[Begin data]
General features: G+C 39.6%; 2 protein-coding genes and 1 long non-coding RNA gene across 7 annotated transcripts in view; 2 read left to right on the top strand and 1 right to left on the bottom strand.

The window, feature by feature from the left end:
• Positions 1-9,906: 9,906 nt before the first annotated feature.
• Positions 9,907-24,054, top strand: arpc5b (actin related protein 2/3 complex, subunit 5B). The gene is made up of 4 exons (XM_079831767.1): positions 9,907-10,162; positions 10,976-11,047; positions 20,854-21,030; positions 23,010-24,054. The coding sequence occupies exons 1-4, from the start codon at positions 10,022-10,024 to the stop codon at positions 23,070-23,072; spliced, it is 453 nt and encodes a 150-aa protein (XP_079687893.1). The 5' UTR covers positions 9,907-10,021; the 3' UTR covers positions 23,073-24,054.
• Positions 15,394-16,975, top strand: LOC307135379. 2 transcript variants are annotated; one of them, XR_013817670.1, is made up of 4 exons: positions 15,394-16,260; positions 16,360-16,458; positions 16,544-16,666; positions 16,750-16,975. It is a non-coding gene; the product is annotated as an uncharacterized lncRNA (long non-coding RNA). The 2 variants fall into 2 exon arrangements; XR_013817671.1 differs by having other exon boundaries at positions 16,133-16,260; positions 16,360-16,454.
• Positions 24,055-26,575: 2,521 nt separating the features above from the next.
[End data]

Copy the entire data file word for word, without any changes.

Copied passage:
General features: G+C 39.6%; 2 protein-coding genes and 1 long non-coding RNA gene across 7 annotated transcripts in view; 2 read left to right on the top strand and 1 right to left on the bottom strand.

The window, feature by feature from the left end:
• Positions 1-9,906: 9,906 nt before the first annotated feature.
• Positions 9,907-24,054, top strand: arpc5b (actin related protein 2/3 complex, subunit 5B). The gene is made up of 4 exons (XM_079831767.1): positions 9,907-10,162; positions 10,976-11,047; positions 20,854-21,030; positions 23,010-24,054. The coding sequence occupies exons 1-4, from the start codon at positions 10,022-10,024 to the stop codon at positions 23,070-23,072; spliced, it is 453 nt and encodes a 150-aa protein (XP_079687893.1). The 5' UTR covers positions 9,907-10,021; the 3' UTR covers positions 23,073-24,054.
• Positions 15,394-16,975, top strand: LOC307135379. 2 transcript variants are annotated; one of them, XR_013817670.1, is made up of 4 exons: positions 15,394-16,260; positions 16,360-16,458; positions 16,544-16,666; positions 16,750-16,975. It is a non-coding gene; the product is annotated as an uncharacterized lncRNA (long non-coding RNA). The 2 variants fall into 2 exon arrangements; XR_013817671.1 differs by having other exon boundaries at positions 16,133-16,260; positions 16,360-16,454.
• Positions 24,055-26,575: 2,521 nt separating the features above from the next.